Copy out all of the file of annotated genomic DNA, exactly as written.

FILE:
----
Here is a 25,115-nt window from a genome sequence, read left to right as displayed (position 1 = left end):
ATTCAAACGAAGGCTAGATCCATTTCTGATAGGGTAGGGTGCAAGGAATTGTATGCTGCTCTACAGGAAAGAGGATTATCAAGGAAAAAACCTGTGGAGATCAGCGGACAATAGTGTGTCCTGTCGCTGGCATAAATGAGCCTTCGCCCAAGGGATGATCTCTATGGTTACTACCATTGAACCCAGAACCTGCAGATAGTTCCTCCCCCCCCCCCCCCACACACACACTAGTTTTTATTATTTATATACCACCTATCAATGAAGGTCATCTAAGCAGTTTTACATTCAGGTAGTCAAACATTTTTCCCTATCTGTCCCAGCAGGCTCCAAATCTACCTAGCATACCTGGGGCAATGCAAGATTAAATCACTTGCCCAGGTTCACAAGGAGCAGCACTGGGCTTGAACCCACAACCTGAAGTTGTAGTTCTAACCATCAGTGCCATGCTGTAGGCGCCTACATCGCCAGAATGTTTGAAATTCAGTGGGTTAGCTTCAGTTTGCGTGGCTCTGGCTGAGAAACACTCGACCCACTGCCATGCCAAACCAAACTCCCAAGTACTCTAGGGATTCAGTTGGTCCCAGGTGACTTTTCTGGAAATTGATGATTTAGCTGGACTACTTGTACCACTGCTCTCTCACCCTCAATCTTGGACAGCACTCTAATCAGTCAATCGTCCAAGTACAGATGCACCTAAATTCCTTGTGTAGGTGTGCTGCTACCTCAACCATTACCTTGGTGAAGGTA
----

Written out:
Here is a 25,115-nt window from a genome sequence, read left to right as displayed (position 1 = left end):
ATTCAAACGAAGGCTAGATCCATTTCTGATAGGGTAGGGTGCAAGGAATTGTATGCTGCTCTACAGGAAAGAGGATTATCAAGGAAAAAACCTGTGGAGATCAGCGGACAATAGTGTGTCCTGTCGCTGGCATAAATGAGCCTTCGCCCAAGGGATGATCTCTATGGTTACTACCATTGAACCCAGAACCTGCAGATAGTTCCTCCCCCCCCCCCCCCACACACACACTAGTTTTTATTATTTATATACCACCTATCAATGAAGGTCATCTAAGCAGTTTTACATTCAGGTAGTCAAACATTTTTCCCTATCTGTCCCAGCAGGCTCCAAATCTACCTAGCATACCTGGGGCAATGCAAGATTAAATCACTTGCCCAGGTTCACAAGGAGCAGCACTGGGCTTGAACCCACAACCTGAAGTTGTAGTTCTAACCATCAGTGCCATGCTGTAGGCGCCTACATCGCCAGAATGTTTGAAATTCAGTGGGTTAGCTTCAGTTTGCGTGGCTCTGGCTGAGAAACACTCGACCCACTGCCATGCCAAACCAAACTCCCAAGTACTCTAGGGATTCAGTTGGTCCCAGGTGACTTTTCTGGAAATTGATGATTTAGCTGGACTACTTGTACCACTGCTCTCTCACCCTCAATCTTGGACAGCACTCTAATCAGTCAATCGTCCAAGTACAGATGCACCTAAATTCCTTGTGTAGGTGTGCTGCTACCTCAACCATTACCTTGGTGAAGGTA